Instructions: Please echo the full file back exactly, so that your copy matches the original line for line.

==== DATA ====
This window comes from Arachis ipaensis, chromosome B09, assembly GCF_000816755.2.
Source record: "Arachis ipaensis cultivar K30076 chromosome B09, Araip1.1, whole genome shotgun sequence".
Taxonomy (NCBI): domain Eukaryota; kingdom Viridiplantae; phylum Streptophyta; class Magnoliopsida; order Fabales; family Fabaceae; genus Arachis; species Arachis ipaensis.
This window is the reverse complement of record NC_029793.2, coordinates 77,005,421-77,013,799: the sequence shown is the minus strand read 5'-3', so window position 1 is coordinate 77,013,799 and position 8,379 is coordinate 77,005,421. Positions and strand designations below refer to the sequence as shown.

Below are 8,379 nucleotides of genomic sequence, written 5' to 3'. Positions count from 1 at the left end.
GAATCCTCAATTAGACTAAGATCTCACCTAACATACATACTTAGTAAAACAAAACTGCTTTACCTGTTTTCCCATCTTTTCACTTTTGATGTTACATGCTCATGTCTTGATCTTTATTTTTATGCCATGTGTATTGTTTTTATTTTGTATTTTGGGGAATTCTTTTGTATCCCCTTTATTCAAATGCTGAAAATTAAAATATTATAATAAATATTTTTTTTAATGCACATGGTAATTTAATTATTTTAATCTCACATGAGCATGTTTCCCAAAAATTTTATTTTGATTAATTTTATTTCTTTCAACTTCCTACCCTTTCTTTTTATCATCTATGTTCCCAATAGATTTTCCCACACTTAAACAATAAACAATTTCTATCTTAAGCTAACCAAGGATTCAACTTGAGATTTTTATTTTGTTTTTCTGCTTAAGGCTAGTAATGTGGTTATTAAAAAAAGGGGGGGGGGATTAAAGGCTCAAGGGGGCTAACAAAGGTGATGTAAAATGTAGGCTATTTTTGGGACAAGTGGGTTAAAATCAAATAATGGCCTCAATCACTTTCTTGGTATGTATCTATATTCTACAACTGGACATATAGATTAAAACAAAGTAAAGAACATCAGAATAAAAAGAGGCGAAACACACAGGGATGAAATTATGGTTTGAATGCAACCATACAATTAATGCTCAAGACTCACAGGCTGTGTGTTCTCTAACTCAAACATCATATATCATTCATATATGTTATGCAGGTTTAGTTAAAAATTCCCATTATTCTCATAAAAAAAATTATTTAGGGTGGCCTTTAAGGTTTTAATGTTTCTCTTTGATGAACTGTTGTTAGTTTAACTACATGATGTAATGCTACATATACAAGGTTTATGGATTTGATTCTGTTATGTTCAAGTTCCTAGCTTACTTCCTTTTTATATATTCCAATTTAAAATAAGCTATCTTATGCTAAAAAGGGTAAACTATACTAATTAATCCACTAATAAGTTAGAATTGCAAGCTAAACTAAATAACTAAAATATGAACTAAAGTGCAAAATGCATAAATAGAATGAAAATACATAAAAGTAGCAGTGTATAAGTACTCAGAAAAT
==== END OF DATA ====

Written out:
This window comes from Arachis ipaensis, chromosome B09, assembly GCF_000816755.2.
Source record: "Arachis ipaensis cultivar K30076 chromosome B09, Araip1.1, whole genome shotgun sequence".
Taxonomy (NCBI): domain Eukaryota; kingdom Viridiplantae; phylum Streptophyta; class Magnoliopsida; order Fabales; family Fabaceae; genus Arachis; species Arachis ipaensis.
This window is the reverse complement of record NC_029793.2, coordinates 77,005,421-77,013,799: the sequence shown is the minus strand read 5'-3', so window position 1 is coordinate 77,013,799 and position 8,379 is coordinate 77,005,421. Positions and strand designations below refer to the sequence as shown.

Below are 8,379 nucleotides of genomic sequence, written 5' to 3'. Positions count from 1 at the left end.
GAATCCTCAATTAGACTAAGATCTCACCTAACATACATACTTAGTAAAACAAAACTGCTTTACCTGTTTTCCCATCTTTTCACTTTTGATGTTACATGCTCATGTCTTGATCTTTATTTTTATGCCATGTGTATTGTTTTTATTTTGTATTTTGGGGAATTCTTTTGTATCCCCTTTATTCAAATGCTGAAAATTAAAATATTATAATAAATATTTTTTTTAATGCACATGGTAATTTAATTATTTTAATCTCACATGAGCATGTTTCCCAAAAATTTTATTTTGATTAATTTTATTTCTTTCAACTTCCTACCCTTTCTTTTTATCATCTATGTTCCCAATAGATTTTCCCACACTTAAACAATAAACAATTTCTATCTTAAGCTAACCAAGGATTCAACTTGAGATTTTTATTTTGTTTTTCTGCTTAAGGCTAGTAATGTGGTTATTAAAAAAAGGGGGGGGGGATTAAAGGCTCAAGGGGGCTAACAAAGGTGATGTAAAATGTAGGCTATTTTTGGGACAAGTGGGTTAAAATCAAATAATGGCCTCAATCACTTTCTTGGTATGTATCTATATTCTACAACTGGACATATAGATTAAAACAAAGTAAAGAACATCAGAATAAAAAGAGGCGAAACACACAGGGATGAAATTATGGTTTGAATGCAACCATACAATTAATGCTCAAGACTCACAGGCTGTGTGTTCTCTAACTCAAACATCATATATCATTCATATATGTTATGCAGGTTTAGTTAAAAATTCCCATTATTCTCATAAAAAAAATTATTTAGGGTGGCCTTTAAGGTTTTAATGTTTCTCTTTGATGAACTGTTGTTAGTTTAACTACATGATGTAATGCTACATATACAAGGTTTATGGATTTGATTCTGTTATGTTCAAGTTCCTAGCTTACTTCCTTTTTATATATTCCAATTTAAAATAAGCTATCTTATGCTAAAAAGGGTAAACTATACTAATTAATCCACTAATAAGTTAGAATTGCAAGCTAAACTAAATAACTAAAATATGAACTAAAGTGCAAAATGCATAAATAGAATGAAAATACATAAAAGTAGCAGTGTATAAGTACTCAGAAAAT